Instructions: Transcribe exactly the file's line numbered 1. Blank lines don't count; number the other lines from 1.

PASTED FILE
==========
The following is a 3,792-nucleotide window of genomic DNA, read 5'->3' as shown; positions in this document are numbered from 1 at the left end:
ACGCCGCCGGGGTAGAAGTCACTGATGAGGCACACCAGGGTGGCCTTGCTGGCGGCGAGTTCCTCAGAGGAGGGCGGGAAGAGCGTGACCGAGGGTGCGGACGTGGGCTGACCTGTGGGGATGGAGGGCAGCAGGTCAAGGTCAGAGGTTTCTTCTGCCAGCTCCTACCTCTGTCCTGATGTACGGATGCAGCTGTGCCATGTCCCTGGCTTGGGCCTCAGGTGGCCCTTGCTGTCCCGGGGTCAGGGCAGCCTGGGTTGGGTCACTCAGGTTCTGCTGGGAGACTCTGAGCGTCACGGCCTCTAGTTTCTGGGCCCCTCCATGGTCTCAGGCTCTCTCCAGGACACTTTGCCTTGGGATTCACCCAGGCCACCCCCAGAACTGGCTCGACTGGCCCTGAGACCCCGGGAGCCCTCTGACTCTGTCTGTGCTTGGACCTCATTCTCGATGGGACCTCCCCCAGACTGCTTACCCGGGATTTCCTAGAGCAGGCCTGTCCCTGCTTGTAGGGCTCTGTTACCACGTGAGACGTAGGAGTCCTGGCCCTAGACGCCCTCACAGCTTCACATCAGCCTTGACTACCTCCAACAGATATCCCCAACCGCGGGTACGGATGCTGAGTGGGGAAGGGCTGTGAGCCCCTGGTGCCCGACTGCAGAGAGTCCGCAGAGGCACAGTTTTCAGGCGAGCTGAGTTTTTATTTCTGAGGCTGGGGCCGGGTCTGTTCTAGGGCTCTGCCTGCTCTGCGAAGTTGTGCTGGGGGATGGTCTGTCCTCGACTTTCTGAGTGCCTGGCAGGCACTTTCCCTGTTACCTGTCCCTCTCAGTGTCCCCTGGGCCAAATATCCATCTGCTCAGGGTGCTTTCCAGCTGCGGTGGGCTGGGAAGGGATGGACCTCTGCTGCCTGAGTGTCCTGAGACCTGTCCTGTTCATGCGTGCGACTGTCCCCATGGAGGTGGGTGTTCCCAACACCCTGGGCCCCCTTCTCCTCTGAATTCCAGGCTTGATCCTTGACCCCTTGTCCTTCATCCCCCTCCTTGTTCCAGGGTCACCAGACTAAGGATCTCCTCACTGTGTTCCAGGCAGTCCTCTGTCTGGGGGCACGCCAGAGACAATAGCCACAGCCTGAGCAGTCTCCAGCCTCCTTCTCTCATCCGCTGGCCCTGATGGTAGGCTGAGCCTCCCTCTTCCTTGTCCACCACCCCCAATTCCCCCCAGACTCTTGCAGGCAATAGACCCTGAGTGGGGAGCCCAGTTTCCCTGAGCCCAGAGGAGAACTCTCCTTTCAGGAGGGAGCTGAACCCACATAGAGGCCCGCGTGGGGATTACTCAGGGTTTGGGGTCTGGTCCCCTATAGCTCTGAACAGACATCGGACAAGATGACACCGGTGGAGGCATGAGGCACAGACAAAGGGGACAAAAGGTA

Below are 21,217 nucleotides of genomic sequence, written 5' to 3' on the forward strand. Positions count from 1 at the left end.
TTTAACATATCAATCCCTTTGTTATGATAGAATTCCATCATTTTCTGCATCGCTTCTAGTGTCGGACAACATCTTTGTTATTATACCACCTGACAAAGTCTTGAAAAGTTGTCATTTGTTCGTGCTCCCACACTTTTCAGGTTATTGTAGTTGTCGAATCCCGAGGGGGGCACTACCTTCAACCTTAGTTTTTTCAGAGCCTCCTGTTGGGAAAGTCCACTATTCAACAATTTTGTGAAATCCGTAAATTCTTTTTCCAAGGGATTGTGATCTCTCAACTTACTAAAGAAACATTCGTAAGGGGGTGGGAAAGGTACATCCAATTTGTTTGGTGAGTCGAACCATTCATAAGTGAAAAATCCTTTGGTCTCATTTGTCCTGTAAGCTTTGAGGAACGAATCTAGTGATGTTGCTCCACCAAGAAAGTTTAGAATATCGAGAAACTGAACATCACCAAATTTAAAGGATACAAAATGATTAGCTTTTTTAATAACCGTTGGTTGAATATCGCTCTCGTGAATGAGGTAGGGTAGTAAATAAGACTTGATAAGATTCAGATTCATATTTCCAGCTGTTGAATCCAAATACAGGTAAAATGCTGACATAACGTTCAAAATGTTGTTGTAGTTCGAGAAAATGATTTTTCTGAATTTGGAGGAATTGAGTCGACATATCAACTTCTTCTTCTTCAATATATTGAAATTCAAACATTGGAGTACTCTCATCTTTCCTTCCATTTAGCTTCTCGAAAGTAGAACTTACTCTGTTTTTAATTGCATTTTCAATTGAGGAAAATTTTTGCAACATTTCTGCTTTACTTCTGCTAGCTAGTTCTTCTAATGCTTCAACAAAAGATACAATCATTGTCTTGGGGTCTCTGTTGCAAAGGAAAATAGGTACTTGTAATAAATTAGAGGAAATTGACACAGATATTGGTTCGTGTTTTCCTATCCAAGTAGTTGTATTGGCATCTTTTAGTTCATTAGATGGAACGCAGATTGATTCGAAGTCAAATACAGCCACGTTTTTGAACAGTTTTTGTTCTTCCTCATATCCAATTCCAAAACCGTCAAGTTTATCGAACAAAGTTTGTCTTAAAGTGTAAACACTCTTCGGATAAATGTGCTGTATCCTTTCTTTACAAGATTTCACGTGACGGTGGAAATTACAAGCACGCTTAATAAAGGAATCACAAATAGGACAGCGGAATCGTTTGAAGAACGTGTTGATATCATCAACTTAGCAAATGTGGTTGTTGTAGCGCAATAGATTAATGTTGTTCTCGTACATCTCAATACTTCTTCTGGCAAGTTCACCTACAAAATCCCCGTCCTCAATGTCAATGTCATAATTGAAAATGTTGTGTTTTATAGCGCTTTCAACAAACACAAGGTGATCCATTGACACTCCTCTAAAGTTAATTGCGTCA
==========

The following is a 3,792-nucleotide window of genomic DNA, read 5'->3' as shown; positions in this document are numbered from 1 at the left end: